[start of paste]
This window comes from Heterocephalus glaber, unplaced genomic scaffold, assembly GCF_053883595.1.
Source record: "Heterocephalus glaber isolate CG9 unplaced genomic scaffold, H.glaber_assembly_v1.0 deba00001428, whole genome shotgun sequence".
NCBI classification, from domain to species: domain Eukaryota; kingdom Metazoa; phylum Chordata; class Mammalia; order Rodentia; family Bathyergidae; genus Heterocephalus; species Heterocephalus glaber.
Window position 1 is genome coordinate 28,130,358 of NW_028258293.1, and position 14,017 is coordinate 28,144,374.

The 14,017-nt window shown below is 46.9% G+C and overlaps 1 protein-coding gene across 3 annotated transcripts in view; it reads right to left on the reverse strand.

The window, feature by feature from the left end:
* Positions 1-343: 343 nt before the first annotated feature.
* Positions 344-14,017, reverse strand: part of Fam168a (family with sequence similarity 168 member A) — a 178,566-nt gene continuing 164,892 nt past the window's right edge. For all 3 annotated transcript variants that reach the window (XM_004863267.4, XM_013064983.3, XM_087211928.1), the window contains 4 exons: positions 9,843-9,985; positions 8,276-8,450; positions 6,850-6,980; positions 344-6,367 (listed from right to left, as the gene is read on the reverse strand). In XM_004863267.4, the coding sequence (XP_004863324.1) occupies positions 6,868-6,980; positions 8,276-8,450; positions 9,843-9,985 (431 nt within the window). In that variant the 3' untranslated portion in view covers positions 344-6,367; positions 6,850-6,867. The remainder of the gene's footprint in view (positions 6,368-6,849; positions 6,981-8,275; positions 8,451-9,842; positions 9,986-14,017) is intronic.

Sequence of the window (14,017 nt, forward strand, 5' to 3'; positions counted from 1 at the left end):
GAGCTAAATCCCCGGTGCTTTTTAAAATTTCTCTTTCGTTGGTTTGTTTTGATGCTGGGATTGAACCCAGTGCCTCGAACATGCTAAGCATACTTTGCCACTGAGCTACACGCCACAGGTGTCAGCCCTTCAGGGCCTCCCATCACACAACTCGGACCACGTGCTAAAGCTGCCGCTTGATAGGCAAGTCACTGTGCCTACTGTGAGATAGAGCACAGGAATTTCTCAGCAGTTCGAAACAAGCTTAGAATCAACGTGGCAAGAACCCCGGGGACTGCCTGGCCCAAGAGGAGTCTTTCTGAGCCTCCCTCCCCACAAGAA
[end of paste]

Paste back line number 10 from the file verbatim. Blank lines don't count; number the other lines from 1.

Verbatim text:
GAGCTAAATCCCCGGTGCTTTTTAAAATTTCTCTTTCGTTGGTTTGTTTTGATGCTGGGATTGAACCCAGTGCCTCGAACATGCTAAGCATACTTTGCCACTGAGCTACACGCCACAGGTGTCAGCCCTTCAGGGCCTCCCATCACACAACTCGGACCACGTGCTAAAGCTGCCGCTTGATAGGCAAGTCACTGTGCCTACTGTGAGATAGAGCACAGGAATTTCTCAGCAGTTCGAAACAAGCTTAGAATCAACGTGGCAAGAACCCCGGGGACTGCCTGGCCCAAGAGGAGTCTTTCTGAGCCTCCCTCCCCACAAGAA